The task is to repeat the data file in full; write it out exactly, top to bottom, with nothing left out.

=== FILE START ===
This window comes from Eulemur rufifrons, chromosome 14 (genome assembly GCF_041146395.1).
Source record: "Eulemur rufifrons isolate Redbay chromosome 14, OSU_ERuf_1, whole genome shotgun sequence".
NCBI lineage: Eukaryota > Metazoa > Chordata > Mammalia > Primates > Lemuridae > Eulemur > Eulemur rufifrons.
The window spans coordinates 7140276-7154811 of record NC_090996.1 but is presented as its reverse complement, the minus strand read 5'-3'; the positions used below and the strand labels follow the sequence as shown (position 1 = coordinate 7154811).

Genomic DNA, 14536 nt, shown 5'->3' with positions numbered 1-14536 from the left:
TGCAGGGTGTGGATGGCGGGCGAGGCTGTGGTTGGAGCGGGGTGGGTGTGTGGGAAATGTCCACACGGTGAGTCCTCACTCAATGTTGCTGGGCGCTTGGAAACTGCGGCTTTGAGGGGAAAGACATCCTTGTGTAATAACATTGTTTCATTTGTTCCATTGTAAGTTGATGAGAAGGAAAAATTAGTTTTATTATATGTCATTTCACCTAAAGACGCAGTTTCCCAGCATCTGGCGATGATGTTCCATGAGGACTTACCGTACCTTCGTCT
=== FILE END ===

This window comes from Eulemur rufifrons, chromosome 14 (genome assembly GCF_041146395.1).
Source record: "Eulemur rufifrons isolate Redbay chromosome 14, OSU_ERuf_1, whole genome shotgun sequence".
NCBI lineage: Eukaryota > Metazoa > Chordata > Mammalia > Primates > Lemuridae > Eulemur > Eulemur rufifrons.
The window spans coordinates 7140276-7154811 of record NC_090996.1 but is presented as its reverse complement, the minus strand read 5'-3'; the positions used below and the strand labels follow the sequence as shown (position 1 = coordinate 7154811).

Genomic DNA, 14536 nt, shown 5'->3' with positions numbered 1-14536 from the left:
TGCAGGGTGTGGATGGCGGGCGAGGCTGTGGTTGGAGCGGGGTGGGTGTGTGGGAAATGTCCACACGGTGAGTCCTCACTCAATGTTGCTGGGCGCTTGGAAACTGCGGCTTTGAGGGGAAAGACATCCTTGTGTAATAACATTGTTTCATTTGTTCCATTGTAAGTTGATGAGAAGGAAAAATTAGTTTTATTATATGTCATTTCACCTAAAGACGCAGTTTCCCAGCATCTGGCGATGATGTTCCATGAGGACTTACCGTACCTTCGTCT